Many Catholics suspect evangelicals of being anti-Catholic. Christian candidates need to be aware of this concern and balance it. Cruz’s failure to do so not only hurt him with Catholics (who gravitated to the Queens-born Trump) but also redneck voters, many of whom saw him as pious at best and perhaps hypocritical at worst.


The Cruz campaign, like many today, razzle-dazzle donors with high-tech talk about “microtargeting” — another word for incredibly expensive ways of reaching voters about issues that may or may not affect their vote.

The flaw in this theory is the power earned media has in changing public opinion, as Trump has taught us. And a good media hit can blow out the best organization.

Also, a weak campaign message can blow out a great ground organization even in a caucus state — look at Nevada where the “phenomenal ground game” was good for only third place in a fairly libertarian election where turnout was less than half of Iowa.


We all loved how Cruz told off McConnell and wouldn’t back down, and how Boehner, Dole and other Establishment stooges were vicious in their attacks on Ted.

But let’s be honest folks, there was something wrong here. Even when it was just down to Trump and Cruz, Ted still couldn’t close the sale with many of his colleagues. That made many, even me, question his ability to be effective as president. And that’s a point Trump exploited.

You can be against the Establishment, but when you are perceived as being against everyone it becomes a problem.


The best thing for Trump were the crazy left-wing protesters, particularly the ones in Chicago who delivered the Illinois (and probably also Missouri) primaries to him.

For all his edginess, Cruz never pissed off the left the way Trump did. And the more Trump pissed off the left, the more conservatives grew to like him, and the Chicago “riots” were a pivotal moment.

Conservatives in their heads want a candidate like Ted Cruz who stands up for the Constitution and what we believe. But in our hearts we are attracted to a candidate opposed by the most vile left-wing elements in society. And you know why? Because we’re all sick of being their punching bags.

Trump told conservatives we’re not going to be punching bags any longer, and the way he dealt with Cruz was to make him his punching bag. So Cruz got in the league with the rest of them.


After the Wisconsin win, Cruz had critical momentum on his side and with conventions in Colorado and Wyoming helping, there was a real possibility to use those two weeks between Wisconsin and New York to show up Trump on his own turf, steal some delegates and tie things up even more. Cruz should have campaigned for those 39 New York City delegates like he was running for Mayor, and spent as much time there as any place.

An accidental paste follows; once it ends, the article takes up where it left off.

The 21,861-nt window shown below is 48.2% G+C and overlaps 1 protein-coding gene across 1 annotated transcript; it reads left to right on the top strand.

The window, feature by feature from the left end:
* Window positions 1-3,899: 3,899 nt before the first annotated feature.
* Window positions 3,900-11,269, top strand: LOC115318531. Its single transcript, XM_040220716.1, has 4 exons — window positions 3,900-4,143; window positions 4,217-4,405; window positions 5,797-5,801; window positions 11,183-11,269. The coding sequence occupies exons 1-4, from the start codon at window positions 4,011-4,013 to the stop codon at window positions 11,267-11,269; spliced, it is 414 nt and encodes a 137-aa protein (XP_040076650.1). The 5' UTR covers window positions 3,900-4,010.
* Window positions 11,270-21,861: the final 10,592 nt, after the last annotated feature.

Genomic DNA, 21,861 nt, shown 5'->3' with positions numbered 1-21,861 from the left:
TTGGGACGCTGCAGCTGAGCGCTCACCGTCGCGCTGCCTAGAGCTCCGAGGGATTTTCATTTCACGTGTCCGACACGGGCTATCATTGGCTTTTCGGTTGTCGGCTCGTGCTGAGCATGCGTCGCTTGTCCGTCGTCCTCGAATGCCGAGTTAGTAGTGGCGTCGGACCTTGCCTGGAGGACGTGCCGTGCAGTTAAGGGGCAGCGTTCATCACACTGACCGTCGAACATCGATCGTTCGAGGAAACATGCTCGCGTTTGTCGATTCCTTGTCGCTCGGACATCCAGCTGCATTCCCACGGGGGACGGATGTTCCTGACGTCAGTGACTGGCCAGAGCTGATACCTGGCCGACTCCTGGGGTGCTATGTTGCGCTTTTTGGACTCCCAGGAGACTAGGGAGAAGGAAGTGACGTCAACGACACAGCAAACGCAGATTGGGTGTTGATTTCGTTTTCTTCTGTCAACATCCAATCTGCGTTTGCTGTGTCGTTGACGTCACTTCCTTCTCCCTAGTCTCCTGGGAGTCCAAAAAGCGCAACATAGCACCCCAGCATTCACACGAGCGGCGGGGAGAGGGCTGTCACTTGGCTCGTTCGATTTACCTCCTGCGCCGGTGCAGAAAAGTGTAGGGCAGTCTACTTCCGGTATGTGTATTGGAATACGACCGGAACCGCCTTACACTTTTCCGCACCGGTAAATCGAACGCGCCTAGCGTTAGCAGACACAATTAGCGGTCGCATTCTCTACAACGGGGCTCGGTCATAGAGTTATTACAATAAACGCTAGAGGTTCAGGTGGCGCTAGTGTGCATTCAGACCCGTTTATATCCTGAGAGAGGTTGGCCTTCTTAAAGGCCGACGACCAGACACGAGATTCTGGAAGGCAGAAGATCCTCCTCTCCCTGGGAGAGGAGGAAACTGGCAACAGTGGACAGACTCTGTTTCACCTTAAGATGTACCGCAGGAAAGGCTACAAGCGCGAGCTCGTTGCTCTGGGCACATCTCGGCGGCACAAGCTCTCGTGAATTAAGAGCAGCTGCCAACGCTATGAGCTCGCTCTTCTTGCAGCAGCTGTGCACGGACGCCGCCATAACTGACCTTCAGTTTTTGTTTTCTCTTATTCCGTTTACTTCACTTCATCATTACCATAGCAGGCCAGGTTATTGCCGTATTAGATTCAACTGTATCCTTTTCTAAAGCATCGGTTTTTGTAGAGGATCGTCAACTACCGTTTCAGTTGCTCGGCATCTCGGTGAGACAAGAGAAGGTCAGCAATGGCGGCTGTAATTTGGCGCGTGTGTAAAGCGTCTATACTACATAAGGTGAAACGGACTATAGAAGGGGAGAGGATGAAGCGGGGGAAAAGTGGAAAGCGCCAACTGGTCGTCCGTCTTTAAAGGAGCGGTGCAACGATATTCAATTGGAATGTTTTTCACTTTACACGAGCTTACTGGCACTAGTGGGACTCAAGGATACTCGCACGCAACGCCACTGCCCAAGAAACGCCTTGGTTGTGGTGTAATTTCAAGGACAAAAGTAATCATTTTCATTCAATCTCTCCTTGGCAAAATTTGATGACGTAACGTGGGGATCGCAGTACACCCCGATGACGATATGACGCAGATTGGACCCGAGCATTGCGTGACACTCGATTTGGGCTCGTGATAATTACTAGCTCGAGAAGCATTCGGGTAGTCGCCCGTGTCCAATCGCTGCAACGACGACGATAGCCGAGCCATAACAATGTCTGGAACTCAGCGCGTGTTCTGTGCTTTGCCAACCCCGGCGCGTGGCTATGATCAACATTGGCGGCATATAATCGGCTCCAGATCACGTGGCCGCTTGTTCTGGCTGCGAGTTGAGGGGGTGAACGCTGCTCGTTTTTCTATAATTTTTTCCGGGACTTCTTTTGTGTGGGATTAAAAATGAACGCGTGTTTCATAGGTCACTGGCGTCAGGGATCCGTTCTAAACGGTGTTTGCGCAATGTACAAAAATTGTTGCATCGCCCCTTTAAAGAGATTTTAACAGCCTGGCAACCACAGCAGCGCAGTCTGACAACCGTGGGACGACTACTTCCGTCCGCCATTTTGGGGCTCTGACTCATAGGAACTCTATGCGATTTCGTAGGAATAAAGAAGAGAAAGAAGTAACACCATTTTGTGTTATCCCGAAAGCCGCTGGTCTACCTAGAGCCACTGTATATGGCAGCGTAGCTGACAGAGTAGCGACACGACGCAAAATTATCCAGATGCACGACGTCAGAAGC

Because even though Cruz wasn’t going to win in New York, every district Trump got under 50% was another delegate further he was from 1237. Instead he ran a minimal media campaign that consisted only of negative ads against Trump — ads that kept his own voters home and did nothing to blunt Trump’s vote.

The result was a massacre in New York, which led to another massacre a week later, which led to Indiana.


While the lack of hard-hitting negative ads helped demoralize the Cruz Crew in the final weeks, the failure to run positive and comparative ads that made the case for Cruz versus Trump was a fatal move.

Ted Cruz is a uniquely articulate and intelligent voice for the values of freedom and liberty we as conservatives believe in. But that voice was overlooked as the campaign message became more about procedure and sparring with Trump over personality issues than debating issues.


One of the worst things to happen to Cruz was the #NeverTrump movement. It lumped Cruz in with the hated GOP Establishment in a year when their negatives were worse than ever. The more that people like Romney attacked Trump, the stronger he got. The so-called “deal” with Kasich made things even worse and the Fiorina pick made him look desperate.

The problem with this strategy is by the time the #NeverTrump movement started, Trump was perceived by many (in spite of reality) as both more conservative than Cruz and more anti-Establishment. The movement turned Cruz into everything he was against. It turned him into Mitt Romney without the Establishment.